The authors introduce us to the “stars” of the conservative Pantheon -- some, like Ann Coulter, I had barely heard of. Coulter is the author of High Crimes and Misdemeanors: The Case Against Bill Clinton, the current paperback bestseller, Slander: Liberal Lies About the American Right and, most recently, Treason: Liberal Treachery from the Cold War to the War on Terrorism. According to Eric Alterman, she is distinguished by her invective: She called Clinton a “pervert, liar and felon,” Mrs. Clinton “pond scum,” and Pamela Harriman a “whore.”

By Bill O’Reilly
Broadway, 214 pages,
$14 paperback

The others, like Bill O’Reilly and Rush Limbaugh, we could escape only by locking ourselves in the Greek Mount Athos monastery for 10 years. They also try to puncture the “moderate centrist” balloons of pundits generally considered “moderate.” Can Cokie Roberts, for example, accept huge speaking stipends from corporate groups and still report on their activities? David Broder is considered the “dean” of elite journalists. But, in Alterman’s judgment, Broder shies away from tough criticism of the Bush administration in order to preserve “national unity.” What if the appearance of “unity” is not what the nation in crisis really needs?

Then there’s Bill O’Reilly. I bought his book and watched his nightly FOX TV show six times to get a sense of whom these three authors are attacking and why a lot of people -- as he constantly reminds us -- watch him. What stands out are not his ideas, which are conventional. He’s for mandatory prison rehab for criminal addicts, for “family values.” Against: France; an unnamed “weaselette” who worked with him at a TV station; France; the Marist College teacher who gave a lazy black “badass” football player in his class a B+; skin-piercing; abortion; France; and both Michael and Jesse Jackson.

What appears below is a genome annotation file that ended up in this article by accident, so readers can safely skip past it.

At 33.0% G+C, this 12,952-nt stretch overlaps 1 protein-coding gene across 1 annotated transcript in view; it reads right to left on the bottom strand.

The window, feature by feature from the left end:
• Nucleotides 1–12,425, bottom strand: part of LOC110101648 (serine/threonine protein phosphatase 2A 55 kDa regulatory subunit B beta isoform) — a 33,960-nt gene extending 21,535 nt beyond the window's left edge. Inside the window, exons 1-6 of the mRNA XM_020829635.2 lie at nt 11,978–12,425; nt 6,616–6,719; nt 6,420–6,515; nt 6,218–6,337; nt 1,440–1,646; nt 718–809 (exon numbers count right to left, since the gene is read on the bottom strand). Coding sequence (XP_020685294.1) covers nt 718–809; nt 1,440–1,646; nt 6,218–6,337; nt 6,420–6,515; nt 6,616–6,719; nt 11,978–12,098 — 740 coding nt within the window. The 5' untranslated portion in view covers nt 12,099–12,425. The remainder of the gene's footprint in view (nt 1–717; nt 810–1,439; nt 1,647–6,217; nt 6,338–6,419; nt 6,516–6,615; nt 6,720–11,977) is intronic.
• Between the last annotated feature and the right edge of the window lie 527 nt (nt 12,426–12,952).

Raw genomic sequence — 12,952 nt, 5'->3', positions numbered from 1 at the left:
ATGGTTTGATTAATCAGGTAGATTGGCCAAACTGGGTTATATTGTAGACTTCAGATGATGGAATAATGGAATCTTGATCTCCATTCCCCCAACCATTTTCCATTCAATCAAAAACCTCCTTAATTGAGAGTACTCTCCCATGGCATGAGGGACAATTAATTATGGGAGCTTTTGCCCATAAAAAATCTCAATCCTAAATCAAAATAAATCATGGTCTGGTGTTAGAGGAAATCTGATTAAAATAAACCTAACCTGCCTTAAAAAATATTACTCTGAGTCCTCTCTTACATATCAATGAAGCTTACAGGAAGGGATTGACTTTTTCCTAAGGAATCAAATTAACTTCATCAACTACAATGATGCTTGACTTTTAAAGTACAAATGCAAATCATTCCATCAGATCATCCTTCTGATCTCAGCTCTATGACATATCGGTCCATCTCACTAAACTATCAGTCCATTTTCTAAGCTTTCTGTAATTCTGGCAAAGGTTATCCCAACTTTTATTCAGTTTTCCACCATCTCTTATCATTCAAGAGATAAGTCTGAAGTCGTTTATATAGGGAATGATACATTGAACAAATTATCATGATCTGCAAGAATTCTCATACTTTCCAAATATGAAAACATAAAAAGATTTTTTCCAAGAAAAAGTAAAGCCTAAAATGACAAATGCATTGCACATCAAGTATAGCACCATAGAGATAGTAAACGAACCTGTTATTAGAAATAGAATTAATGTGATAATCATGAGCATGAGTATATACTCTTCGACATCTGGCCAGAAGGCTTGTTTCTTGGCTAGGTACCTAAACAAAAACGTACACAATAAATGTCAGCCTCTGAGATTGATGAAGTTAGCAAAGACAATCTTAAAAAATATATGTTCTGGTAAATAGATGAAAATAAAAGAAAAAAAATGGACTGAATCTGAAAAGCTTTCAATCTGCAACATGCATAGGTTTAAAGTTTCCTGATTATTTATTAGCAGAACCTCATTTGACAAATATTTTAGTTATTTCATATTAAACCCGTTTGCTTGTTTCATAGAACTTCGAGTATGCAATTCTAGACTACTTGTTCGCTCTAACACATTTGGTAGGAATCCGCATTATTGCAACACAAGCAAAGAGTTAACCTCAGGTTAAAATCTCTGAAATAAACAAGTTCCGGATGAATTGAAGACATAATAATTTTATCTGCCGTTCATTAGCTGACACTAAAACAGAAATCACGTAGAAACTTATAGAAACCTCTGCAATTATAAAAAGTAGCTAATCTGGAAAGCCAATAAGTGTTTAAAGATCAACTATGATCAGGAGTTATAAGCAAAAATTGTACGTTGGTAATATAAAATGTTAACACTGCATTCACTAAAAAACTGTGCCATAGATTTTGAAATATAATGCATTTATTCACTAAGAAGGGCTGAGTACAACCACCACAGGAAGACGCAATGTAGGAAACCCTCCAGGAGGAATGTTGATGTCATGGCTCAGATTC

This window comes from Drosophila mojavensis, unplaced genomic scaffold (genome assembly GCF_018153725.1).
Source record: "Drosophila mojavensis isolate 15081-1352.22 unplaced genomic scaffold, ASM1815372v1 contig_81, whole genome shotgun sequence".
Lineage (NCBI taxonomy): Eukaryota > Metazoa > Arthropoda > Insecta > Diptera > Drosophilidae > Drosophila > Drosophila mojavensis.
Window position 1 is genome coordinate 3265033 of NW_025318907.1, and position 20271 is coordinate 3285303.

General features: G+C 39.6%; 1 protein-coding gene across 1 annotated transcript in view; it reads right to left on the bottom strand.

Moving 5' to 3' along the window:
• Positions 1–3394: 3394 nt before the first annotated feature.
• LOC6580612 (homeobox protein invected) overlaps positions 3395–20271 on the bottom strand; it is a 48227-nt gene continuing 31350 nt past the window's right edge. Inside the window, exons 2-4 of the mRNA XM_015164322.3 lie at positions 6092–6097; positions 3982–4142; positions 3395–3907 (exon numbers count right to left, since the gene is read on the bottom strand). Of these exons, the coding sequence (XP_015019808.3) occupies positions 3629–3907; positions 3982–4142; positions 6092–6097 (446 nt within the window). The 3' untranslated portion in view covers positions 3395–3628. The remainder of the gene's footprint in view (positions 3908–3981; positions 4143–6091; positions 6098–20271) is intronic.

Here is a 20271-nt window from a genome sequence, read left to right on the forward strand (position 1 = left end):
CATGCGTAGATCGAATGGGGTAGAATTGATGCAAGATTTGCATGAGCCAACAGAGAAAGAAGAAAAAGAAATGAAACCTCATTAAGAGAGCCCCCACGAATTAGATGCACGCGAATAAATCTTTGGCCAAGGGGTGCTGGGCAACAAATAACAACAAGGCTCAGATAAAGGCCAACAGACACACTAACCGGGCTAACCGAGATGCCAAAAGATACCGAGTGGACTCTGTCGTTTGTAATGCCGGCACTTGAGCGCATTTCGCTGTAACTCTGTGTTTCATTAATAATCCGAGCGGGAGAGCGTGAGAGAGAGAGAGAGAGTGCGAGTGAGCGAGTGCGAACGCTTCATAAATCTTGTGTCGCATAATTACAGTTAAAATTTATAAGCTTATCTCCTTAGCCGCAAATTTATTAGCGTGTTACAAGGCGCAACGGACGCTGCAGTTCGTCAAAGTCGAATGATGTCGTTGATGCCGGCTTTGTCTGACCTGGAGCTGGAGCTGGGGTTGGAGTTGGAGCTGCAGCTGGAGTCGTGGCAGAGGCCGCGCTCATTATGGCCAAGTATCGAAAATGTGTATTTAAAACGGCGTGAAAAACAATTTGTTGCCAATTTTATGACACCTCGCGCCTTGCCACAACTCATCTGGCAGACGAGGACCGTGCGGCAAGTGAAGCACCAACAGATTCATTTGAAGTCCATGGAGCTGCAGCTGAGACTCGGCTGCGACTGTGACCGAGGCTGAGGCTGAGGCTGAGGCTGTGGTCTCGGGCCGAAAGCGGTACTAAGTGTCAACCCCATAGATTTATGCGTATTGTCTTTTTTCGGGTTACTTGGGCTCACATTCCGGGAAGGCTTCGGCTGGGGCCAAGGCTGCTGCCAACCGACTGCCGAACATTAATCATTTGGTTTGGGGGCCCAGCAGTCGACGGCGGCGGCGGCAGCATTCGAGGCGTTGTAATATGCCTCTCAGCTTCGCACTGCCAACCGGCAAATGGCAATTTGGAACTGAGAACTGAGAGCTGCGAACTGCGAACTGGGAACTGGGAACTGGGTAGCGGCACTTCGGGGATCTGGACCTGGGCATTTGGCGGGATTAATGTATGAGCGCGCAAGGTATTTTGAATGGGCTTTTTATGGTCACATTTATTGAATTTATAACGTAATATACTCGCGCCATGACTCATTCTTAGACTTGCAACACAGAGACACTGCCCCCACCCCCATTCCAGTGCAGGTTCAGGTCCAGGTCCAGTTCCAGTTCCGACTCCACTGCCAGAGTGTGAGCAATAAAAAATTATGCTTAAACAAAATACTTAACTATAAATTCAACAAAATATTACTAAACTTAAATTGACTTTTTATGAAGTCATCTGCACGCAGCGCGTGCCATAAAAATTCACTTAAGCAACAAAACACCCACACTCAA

He is a practicing Catholic, but other than a tough-nun story, his opposition to sexual promiscuity and his abortion stand, there’s little evidence of the influence of Catholic ideas. What stands out are his confidence in all his opinions and the way he browbeats his guests.

By Al Franken
E.P. Dutton, 377 pages, $24.95

Just to set the mood, Al Franken starts Lies with a few “lies” of his own. “God told me to write this book,” he begins. Those books by Ann Coulter and Bernie Goldberg, author of last year’s surprise bestselling exposé of the “liberal media,” Bias: A CBS Insider Exposes How the Media Distort the News, says God, are “total bull#@*t.” He commands Franken to go after the “liberal bias myth” and then get Bush and his corporate buddies who are “screwing the environment” and @#$ing-off the rest of the world.” God has a mouth.

My first impression was that a “Saturday Night Live” comedian could never write a serious, well-researched book; but Al is way ahead of me. He tells us on Page 1 he didn’t write the whole book. He had a team of 14 Harvard students who did the work just for fun and the reward of their group picture in the back.

O’Reilly’s network, FOX, sued to remove Al’s subtitle “fair and balanced,” but the judge asked whether FOX had a sense of humor. Franken reveals that O’Reilly, who claims to be an “independent,” is a registered Republican and lied about receiving journalism’s prestigious Peabody Award.

Franken has the candor to include a caper chapter that does himself no credit. He and a Harvard boy visit the super-conservative Bob Jones University posing as a father and his son seeking to enroll. Basically, it’s a demeaning comedy shtick in which clever Jews set out to ridicule simple-minded Christians and their backward ideas. It doesn’t work. Even idiot Christians watch “Saturday Night Live” and they spot Franken’s ruse. An administrator tells them this is insulting. He’s right.